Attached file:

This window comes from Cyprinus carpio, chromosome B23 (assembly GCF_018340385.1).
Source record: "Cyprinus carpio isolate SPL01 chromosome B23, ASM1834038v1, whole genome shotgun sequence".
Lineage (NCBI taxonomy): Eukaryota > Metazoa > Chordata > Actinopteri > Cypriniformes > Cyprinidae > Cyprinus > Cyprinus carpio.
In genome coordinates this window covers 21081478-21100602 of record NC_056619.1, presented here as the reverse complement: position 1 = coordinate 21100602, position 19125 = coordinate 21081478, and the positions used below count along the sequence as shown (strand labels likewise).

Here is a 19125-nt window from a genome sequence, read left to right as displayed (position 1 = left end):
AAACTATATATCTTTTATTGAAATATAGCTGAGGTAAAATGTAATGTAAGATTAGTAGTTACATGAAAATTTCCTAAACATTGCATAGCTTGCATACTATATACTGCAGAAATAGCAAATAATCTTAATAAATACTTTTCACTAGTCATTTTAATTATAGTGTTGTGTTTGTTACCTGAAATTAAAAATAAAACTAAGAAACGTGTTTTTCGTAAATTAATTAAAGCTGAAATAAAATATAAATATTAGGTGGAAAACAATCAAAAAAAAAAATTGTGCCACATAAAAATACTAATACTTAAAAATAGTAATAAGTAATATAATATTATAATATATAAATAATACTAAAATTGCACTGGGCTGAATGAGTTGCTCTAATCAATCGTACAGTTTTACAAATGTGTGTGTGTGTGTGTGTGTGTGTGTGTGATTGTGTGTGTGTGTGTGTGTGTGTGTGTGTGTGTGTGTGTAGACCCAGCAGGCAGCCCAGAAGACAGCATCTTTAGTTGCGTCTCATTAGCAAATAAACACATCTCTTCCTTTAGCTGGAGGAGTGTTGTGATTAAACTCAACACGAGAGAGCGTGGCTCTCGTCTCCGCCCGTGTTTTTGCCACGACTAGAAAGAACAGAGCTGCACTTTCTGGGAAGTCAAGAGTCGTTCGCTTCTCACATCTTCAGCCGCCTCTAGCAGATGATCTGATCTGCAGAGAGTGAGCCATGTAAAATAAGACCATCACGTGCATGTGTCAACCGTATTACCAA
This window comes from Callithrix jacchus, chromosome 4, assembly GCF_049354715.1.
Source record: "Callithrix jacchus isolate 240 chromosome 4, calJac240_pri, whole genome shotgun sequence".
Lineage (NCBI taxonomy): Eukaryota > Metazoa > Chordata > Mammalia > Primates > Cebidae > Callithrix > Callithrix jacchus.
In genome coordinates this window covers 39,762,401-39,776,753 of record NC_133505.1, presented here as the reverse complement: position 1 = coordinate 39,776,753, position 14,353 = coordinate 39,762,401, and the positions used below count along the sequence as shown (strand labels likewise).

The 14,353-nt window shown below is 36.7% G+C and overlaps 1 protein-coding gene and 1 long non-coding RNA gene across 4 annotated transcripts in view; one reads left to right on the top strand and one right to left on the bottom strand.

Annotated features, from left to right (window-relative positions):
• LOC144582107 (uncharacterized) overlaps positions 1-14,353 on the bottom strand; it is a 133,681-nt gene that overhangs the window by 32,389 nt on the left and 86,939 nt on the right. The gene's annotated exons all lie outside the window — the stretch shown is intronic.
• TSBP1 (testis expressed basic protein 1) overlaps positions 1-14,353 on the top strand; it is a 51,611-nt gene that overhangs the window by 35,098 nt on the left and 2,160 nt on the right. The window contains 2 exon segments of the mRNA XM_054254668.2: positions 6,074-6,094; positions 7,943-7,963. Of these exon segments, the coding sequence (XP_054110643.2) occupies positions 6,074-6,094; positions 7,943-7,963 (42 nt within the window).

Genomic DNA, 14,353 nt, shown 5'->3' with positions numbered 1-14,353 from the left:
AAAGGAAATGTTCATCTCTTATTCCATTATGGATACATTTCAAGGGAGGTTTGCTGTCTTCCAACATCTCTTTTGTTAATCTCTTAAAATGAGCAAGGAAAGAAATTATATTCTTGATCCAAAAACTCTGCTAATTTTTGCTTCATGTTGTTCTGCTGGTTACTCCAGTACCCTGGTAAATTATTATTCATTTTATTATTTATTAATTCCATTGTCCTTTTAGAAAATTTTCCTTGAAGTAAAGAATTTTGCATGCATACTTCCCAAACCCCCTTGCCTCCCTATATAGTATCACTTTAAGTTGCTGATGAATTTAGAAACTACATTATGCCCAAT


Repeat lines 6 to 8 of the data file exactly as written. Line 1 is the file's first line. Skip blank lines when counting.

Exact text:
AAACTATATATCTTTTATTGAAATATAGCTGAGGTAAAATGTAATGTAAGATTAGTAGTTACATGAAAATTTCCTAAACATTGCATAGCTTGCATACTATATACTGCAGAAATAGCAAATAATCTTAATAAATACTTTTCACTAGTCATTTTAATTATAGTGTTGTGTTTGTTACCTGAAATTAAAAATAAAACTAAGAAACGTGTTTTTCGTAAATTAATTAAAGCTGAAATAAAATATAAATATTAGGTGGAAAACAATCAAAAAAAAAAATTGTGCCACATAAAAATACTAATACTTAAAAATAGTAATAAGTAATATAATATTATAATATATAAATAATACTAAAATTGCACTGGGCTGAATGAGTTGCTCTAATCAATCGTACAGTTTTACAAATGTGTGTGTGTGTGTGTGTGTGTGTGTGTGATTGTGTGTGTGTGTGTGTGTGTGTGTGTGTGTGTGTGTGTAGACCCAGCAGGCAGCCCAGAAGACAGCATCTTTAGTTGCGTCTCATTAGCAAATAAACACATCTCTTCCTTTAGCTGGAGGAGTGTTGTGATTAAACTCAACACGAGAGAGCGTGGCTCTCGTCTCCGCCCGTGTTTTTGCCACGACTAGAAAGAACAGAGCTGCACTTTCTGGGAAGTCAAGAGTCGTTCGCTTCTCACATCTTCAGCCGCCTCTAGCAGATGATCTGATCTGCAGAGAGTGAGCCATGTAAAATAAGACCATCACGTGCATGTGTCAACCGTATTACCAA
This window comes from Callithrix jacchus, chromosome 4, assembly GCF_049354715.1.
Source record: "Callithrix jacchus isolate 240 chromosome 4, calJac240_pri, whole genome shotgun sequence".